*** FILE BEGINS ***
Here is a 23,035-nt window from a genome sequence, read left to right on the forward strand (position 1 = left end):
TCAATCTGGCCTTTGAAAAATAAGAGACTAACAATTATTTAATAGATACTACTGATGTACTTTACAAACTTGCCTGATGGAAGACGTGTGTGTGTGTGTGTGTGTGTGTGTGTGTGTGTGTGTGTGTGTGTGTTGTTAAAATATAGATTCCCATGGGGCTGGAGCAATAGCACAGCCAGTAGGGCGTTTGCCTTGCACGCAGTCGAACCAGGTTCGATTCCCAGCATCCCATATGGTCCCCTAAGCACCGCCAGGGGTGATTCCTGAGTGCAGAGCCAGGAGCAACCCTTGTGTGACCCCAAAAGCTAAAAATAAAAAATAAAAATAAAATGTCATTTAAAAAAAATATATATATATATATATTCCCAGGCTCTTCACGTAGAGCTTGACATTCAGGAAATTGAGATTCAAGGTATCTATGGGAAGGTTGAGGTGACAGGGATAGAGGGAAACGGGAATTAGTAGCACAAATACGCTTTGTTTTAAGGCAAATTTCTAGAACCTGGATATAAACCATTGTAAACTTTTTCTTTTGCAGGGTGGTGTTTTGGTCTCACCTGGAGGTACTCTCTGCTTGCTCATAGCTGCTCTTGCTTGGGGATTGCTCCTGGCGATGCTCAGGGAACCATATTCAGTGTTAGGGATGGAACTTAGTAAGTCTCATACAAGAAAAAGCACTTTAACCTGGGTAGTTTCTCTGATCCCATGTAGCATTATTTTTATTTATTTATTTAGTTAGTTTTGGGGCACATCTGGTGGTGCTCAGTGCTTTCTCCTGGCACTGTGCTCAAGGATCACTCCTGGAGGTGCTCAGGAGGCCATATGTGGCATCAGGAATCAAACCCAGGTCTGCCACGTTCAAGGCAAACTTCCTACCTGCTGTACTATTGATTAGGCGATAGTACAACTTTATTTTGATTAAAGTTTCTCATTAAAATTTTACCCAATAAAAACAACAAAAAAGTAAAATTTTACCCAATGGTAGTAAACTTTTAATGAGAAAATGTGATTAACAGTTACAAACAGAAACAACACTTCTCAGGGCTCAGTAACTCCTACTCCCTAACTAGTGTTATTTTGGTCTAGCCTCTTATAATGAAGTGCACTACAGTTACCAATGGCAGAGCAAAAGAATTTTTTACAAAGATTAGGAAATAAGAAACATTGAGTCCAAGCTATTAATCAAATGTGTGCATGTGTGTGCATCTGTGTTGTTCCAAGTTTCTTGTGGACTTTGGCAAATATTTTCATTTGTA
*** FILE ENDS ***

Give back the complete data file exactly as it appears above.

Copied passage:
Here is a 23,035-nt window from a genome sequence, read left to right on the forward strand (position 1 = left end):
TCAATCTGGCCTTTGAAAAATAAGAGACTAACAATTATTTAATAGATACTACTGATGTACTTTACAAACTTGCCTGATGGAAGACGTGTGTGTGTGTGTGTGTGTGTGTGTGTGTGTGTGTGTGTGTGTGTGTTGTTAAAATATAGATTCCCATGGGGCTGGAGCAATAGCACAGCCAGTAGGGCGTTTGCCTTGCACGCAGTCGAACCAGGTTCGATTCCCAGCATCCCATATGGTCCCCTAAGCACCGCCAGGGGTGATTCCTGAGTGCAGAGCCAGGAGCAACCCTTGTGTGACCCCAAAAGCTAAAAATAAAAAATAAAAATAAAATGTCATTTAAAAAAAATATATATATATATATATTCCCAGGCTCTTCACGTAGAGCTTGACATTCAGGAAATTGAGATTCAAGGTATCTATGGGAAGGTTGAGGTGACAGGGATAGAGGGAAACGGGAATTAGTAGCACAAATACGCTTTGTTTTAAGGCAAATTTCTAGAACCTGGATATAAACCATTGTAAACTTTTTCTTTTGCAGGGTGGTGTTTTGGTCTCACCTGGAGGTACTCTCTGCTTGCTCATAGCTGCTCTTGCTTGGGGATTGCTCCTGGCGATGCTCAGGGAACCATATTCAGTGTTAGGGATGGAACTTAGTAAGTCTCATACAAGAAAAAGCACTTTAACCTGGGTAGTTTCTCTGATCCCATGTAGCATTATTTTTATTTATTTATTTAGTTAGTTTTGGGGCACATCTGGTGGTGCTCAGTGCTTTCTCCTGGCACTGTGCTCAAGGATCACTCCTGGAGGTGCTCAGGAGGCCATATGTGGCATCAGGAATCAAACCCAGGTCTGCCACGTTCAAGGCAAACTTCCTACCTGCTGTACTATTGATTAGGCGATAGTACAACTTTATTTTGATTAAAGTTTCTCATTAAAATTTTACCCAATAAAAACAACAAAAAAGTAAAATTTTACCCAATGGTAGTAAACTTTTAATGAGAAAATGTGATTAACAGTTACAAACAGAAACAACACTTCTCAGGGCTCAGTAACTCCTACTCCCTAACTAGTGTTATTTTGGTCTAGCCTCTTATAATGAAGTGCACTACAGTTACCAATGGCAGAGCAAAAGAATTTTTTACAAAGATTAGGAAATAAGAAACATTGAGTCCAAGCTATTAATCAAATGTGTGCATGTGTGTGCATCTGTGTTGTTCCAAGTTTCTTGTGGACTTTGGCAAATATTTTCATTTGTA